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Speaker Coughlin Proposes StayNJ Property Tax Relief Program, Additional Benefits for Seniors

(TRENTON) – In an effort to address the rising costs facing senior citizens across New Jersey, Assembly Speaker Craig J. Coughlin unveiled a proposal to cut property taxes in half for most seniors and significantly expand assistance for medical benefits. This week, Speaker Coughlin introduced legislation (A1) that would create a new property tax credit program called StayNJ, which will make it more affordable for residents to stay in their homes. Additional legislation was introduced that will significantly expand medical assistance for health insurance and prescription drugs.

Under StayNJ, the state would provide a 50% credit on seniors’ property tax bills, capped at $10,000. Homeowners who are 65 years or older would be eligible for the tax credit on their principal residence, and there is no income limit for eligibility.  Payments would be applied directly to tax bills, with benefits starting on January 1, 2025.

“I’ve heard from people who have to sell the home they raised their children in, and leave the neighborhood they’ve lived in for thirty years, because they can’t afford to stay,” said Speaker Coughlin (D-Middlesex). “My plan, StayNJ, will mean that seniors have the freedom to plan a future in New Jersey with friends and loved ones they’ve spent a lifetime making memories with.”

The plan builds on efforts to make New Jersey more affordable. Governor Murphy and Democrats in the legislature have enacted 18 tax cuts over the past five years. Last year’s budget included the largest tax relief program in state history, which included the ANCHOR property tax rebate program. Assembly Democrats are committed to continuing the ANCHOR program in the next fiscal year.

The legislation would establish a common application for seniors to apply for StayNJ, ANCHOR or the Senior Freeze program. The state will determine which property tax program provides the greatest benefit for the applicant.

“StayNJ is a game changer for our seniors and their families,” said Assembly Majority Leader and co-sponsor Lou Greenwald (D-Camden, Burlington). “Too many seniors struggle to keep pace with rising costs while on fixed incomes. Seniors shouldn’t have to choose between staying close to their grandchildren and affording groceries or a night out. StayNJ will give our seniors the much needed relief they deserve.”

The legislation outlines a gradual funding schedule that will make paying for the benefit affordable and sustainable.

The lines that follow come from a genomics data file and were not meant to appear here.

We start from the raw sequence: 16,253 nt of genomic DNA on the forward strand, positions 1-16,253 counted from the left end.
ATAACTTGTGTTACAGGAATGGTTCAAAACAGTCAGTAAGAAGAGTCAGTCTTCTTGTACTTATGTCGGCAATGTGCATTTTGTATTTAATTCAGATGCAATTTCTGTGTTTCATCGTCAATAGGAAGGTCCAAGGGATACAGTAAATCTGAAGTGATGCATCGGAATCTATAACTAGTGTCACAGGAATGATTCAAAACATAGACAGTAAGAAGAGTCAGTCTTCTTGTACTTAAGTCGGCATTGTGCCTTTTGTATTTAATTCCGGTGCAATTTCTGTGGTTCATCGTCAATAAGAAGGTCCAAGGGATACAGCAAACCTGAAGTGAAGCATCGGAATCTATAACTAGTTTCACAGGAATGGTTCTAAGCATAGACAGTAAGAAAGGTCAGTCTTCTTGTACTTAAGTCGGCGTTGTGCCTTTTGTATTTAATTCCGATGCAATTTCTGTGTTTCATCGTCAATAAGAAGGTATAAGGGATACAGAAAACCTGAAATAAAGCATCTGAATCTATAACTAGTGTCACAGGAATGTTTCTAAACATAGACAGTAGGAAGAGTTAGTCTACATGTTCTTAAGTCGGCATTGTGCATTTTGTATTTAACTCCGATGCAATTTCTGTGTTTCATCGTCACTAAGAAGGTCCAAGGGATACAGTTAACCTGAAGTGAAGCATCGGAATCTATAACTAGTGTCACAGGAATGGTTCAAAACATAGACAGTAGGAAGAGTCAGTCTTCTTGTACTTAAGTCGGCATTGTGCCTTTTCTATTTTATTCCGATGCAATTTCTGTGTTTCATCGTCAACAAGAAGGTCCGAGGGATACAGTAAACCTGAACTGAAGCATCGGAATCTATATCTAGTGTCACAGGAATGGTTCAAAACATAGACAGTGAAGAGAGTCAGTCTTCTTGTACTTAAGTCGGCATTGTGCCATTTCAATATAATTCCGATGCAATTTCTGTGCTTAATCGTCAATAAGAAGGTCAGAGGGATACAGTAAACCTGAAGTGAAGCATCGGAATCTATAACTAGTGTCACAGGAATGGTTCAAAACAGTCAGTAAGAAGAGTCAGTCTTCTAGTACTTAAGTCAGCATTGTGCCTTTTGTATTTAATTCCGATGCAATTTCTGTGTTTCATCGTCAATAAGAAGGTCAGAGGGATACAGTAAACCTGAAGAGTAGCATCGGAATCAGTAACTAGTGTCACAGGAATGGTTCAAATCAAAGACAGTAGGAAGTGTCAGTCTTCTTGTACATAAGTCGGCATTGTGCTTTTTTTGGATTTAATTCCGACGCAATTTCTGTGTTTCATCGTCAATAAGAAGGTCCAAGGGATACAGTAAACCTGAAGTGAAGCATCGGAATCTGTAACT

“We have spent five years getting our fiscal house in order,” said Assemblywoman Lisa Swain, (D-Bergen, Passaic), Chair of the Assembly Appropriations Committee. “We have carefully managed our expenses, and now we can make smart investments to move our state forward and think about making things more affordable. I know StayNJ will make a big difference in the lives of seniors in my district and across the state.”

Speaker Coughlin also introduced two other bills that will help thousands of seniors with their prescription drug and health insurance costs by expanding eligibility to existing programs.

One bill (A2) increases the income eligibility threshold and eliminates the asset test for Medicare Savings Programs. Income limits would increase to $29,160 for single residents and $39,440 for married couples, up from the current range of up to $20,000 for a single resident and $26,622 for married couples. Seniors who participate in Medicare Savings Programs would receive an average benefit of more than $2,200 on their premiums alone.

Another bill (A3) raises income eligibility for the PAAD (Pharmaceutical Assistance to the Aged and Disabled Program) and Senior Gold Prescription Discount Program. Under the legislation, an applicant with an income equal to or less than 400 percent of the federal poverty line is eligible for PAAD. In 2023, 400 percent of the federal poverty line is $58,320 for an individual and $78,880 if married. The bill also eliminates the Senior Gold income threshold to capture all seniors and individuals with disabilities.

Additionally, the bill requires the state to set up an automatic enrollment system for Senior Gold. These programs cover prescriptions excluded by primary insurance, eliminating the risk of extremely expensive uncovered medicine. Newly eligible seniors below 400 percent of the federal poverty level would see a benefit of more than $700 annually and seniors above that threshold would see an average benefit of more than $400.

“With StayNJ and the expansions of these healthcare programs, seniors will be able to envision retirement in their communities with their friends and loved ones,” said Speaker Coughlin. “I look forward to working with Senate President Nicholas Scutari, our colleagues in the Senate, and Governor Phil Murphy to ensure that making New Jersey more affordable is a focus as we look towards enacting a state budget this year.”